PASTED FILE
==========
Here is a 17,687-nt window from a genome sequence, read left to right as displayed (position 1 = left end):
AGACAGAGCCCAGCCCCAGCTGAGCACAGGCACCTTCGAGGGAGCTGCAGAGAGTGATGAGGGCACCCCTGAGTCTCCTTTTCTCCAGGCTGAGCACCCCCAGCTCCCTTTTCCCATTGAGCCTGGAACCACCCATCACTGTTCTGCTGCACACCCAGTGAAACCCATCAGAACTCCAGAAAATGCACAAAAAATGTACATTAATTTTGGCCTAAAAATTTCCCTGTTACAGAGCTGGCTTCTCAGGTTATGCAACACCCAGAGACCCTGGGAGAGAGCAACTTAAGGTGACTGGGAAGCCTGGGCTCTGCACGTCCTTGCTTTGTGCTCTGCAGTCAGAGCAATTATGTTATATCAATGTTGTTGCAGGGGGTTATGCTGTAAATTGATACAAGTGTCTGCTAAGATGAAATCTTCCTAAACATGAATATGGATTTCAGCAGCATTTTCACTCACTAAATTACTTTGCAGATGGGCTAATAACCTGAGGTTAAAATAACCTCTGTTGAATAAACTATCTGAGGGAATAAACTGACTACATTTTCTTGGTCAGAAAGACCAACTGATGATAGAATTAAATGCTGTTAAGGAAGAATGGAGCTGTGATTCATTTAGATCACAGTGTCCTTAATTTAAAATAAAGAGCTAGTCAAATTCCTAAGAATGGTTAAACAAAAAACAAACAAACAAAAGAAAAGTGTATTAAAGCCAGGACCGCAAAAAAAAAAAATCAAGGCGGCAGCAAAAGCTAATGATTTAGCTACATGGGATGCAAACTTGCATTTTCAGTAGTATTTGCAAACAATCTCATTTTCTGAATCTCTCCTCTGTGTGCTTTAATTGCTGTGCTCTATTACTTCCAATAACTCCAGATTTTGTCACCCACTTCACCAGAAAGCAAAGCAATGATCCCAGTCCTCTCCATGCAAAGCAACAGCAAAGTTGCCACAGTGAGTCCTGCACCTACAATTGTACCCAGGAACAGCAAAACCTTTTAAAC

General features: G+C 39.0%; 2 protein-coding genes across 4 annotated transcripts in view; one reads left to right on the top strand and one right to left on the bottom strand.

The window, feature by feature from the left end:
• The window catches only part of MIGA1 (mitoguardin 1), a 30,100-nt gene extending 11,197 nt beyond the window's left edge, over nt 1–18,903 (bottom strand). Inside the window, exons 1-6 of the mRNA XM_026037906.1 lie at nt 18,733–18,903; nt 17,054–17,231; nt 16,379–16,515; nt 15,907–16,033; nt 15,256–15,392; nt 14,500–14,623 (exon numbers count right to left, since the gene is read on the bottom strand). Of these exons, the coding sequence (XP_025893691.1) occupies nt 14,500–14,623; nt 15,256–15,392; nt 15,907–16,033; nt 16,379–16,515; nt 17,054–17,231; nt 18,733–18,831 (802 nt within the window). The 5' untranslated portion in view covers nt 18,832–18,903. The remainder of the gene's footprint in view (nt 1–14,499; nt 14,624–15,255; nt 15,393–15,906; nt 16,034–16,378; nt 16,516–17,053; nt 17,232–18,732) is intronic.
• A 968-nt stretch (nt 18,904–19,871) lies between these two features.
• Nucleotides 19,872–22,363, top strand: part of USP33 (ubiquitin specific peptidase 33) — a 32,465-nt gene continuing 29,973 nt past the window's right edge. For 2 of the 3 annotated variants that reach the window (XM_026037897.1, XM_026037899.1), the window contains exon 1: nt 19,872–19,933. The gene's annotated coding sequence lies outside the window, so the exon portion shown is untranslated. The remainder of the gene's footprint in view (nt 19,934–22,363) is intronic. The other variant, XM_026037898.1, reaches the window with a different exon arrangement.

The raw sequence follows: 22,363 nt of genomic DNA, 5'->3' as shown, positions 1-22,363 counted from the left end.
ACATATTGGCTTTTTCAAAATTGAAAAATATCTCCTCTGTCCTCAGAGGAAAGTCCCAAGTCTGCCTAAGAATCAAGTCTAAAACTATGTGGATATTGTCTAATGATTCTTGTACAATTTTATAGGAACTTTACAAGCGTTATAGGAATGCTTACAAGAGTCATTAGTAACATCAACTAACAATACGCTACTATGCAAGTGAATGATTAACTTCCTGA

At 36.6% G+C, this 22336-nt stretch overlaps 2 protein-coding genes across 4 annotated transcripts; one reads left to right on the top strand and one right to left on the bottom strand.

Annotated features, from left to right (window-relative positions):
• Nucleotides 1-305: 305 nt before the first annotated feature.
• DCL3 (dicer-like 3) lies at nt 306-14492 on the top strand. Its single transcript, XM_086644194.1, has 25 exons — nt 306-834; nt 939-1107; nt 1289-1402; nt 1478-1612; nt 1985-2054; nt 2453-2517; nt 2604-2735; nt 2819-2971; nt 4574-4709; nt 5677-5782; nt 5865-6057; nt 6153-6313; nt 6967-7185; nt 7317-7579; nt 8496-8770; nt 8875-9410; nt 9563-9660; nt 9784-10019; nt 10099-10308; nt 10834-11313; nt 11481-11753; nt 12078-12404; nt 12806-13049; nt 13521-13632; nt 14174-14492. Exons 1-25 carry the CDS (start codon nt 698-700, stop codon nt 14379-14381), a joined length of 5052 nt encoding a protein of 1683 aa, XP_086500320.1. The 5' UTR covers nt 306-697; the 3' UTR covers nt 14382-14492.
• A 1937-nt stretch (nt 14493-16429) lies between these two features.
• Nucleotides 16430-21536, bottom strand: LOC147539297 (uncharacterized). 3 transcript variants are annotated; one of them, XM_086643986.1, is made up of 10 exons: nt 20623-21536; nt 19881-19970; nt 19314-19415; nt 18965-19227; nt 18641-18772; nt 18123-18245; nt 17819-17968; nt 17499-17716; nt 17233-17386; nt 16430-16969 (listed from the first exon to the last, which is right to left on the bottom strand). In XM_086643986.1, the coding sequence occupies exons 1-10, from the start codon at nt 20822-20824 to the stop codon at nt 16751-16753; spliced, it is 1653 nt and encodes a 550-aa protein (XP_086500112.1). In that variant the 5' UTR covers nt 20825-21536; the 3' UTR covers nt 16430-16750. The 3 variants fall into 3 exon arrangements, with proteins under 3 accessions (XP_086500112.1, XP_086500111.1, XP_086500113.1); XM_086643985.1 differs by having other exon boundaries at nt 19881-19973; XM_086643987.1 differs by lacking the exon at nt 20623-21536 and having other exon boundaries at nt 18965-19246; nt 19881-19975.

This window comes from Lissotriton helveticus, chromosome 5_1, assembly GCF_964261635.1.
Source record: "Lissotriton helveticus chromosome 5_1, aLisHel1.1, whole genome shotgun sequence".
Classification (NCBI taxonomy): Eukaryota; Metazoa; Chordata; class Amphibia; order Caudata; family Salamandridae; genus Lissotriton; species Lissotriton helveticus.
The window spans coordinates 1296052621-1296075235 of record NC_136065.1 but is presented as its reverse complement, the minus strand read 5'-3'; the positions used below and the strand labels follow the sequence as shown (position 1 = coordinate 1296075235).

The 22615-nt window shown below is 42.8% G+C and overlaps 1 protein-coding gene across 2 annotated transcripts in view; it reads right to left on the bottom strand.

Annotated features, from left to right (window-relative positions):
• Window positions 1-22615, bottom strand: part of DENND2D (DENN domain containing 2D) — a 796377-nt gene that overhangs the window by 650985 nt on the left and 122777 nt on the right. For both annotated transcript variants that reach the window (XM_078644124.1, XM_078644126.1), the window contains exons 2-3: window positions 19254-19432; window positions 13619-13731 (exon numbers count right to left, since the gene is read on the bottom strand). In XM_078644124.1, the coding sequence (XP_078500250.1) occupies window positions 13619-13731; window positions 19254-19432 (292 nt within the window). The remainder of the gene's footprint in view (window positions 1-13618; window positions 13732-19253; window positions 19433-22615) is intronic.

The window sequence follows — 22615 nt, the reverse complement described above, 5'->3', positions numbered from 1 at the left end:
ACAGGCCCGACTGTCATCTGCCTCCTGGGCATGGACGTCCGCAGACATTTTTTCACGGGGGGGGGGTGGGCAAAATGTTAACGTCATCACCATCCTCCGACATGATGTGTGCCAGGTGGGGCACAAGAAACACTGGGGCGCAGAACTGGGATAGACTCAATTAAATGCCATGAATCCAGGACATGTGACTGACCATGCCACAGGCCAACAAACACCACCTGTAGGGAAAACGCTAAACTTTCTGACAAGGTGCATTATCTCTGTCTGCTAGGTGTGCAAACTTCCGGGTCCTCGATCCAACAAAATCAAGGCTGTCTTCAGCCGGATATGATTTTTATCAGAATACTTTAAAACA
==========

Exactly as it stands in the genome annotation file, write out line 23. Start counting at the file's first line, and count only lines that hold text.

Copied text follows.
The window sequence follows — 22615 nt, the reverse complement described above, 5'->3', positions numbered from 1 at the left end: